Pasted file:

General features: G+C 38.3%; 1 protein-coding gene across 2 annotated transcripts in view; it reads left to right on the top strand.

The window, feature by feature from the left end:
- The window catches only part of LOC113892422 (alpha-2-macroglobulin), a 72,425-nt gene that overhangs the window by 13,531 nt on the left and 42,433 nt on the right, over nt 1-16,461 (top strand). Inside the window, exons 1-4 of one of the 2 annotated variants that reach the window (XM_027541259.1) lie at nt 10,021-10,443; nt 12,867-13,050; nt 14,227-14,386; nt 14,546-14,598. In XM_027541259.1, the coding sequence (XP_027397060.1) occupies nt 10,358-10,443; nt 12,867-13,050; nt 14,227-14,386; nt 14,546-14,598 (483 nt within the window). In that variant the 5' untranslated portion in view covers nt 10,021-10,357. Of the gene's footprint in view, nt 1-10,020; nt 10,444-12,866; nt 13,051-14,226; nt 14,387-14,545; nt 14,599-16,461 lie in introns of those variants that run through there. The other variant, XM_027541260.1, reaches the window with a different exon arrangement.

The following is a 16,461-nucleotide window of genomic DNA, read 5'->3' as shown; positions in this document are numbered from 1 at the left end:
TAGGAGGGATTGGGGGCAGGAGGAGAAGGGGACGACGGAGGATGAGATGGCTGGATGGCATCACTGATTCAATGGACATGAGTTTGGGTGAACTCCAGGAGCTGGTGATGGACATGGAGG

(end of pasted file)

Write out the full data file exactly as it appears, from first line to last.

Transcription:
General features: G+C 38.3%; 1 protein-coding gene across 2 annotated transcripts in view; it reads left to right on the top strand.

The window, feature by feature from the left end:
- The window catches only part of LOC113892422 (alpha-2-macroglobulin), a 72,425-nt gene that overhangs the window by 13,531 nt on the left and 42,433 nt on the right, over nt 1-16,461 (top strand). Inside the window, exons 1-4 of one of the 2 annotated variants that reach the window (XM_027541259.1) lie at nt 10,021-10,443; nt 12,867-13,050; nt 14,227-14,386; nt 14,546-14,598. In XM_027541259.1, the coding sequence (XP_027397060.1) occupies nt 10,358-10,443; nt 12,867-13,050; nt 14,227-14,386; nt 14,546-14,598 (483 nt within the window). In that variant the 5' untranslated portion in view covers nt 10,021-10,357. Of the gene's footprint in view, nt 1-10,020; nt 10,444-12,866; nt 13,051-14,226; nt 14,387-14,545; nt 14,599-16,461 lie in introns of those variants that run through there. The other variant, XM_027541260.1, reaches the window with a different exon arrangement.

The following is a 16,461-nucleotide window of genomic DNA, read 5'->3' as shown; positions in this document are numbered from 1 at the left end:
TAGGAGGGATTGGGGGCAGGAGGAGAAGGGGACGACGGAGGATGAGATGGCTGGATGGCATCACTGATTCAATGGACATGAGTTTGGGTGAACTCCAGGAGCTGGTGATGGACATGGAGG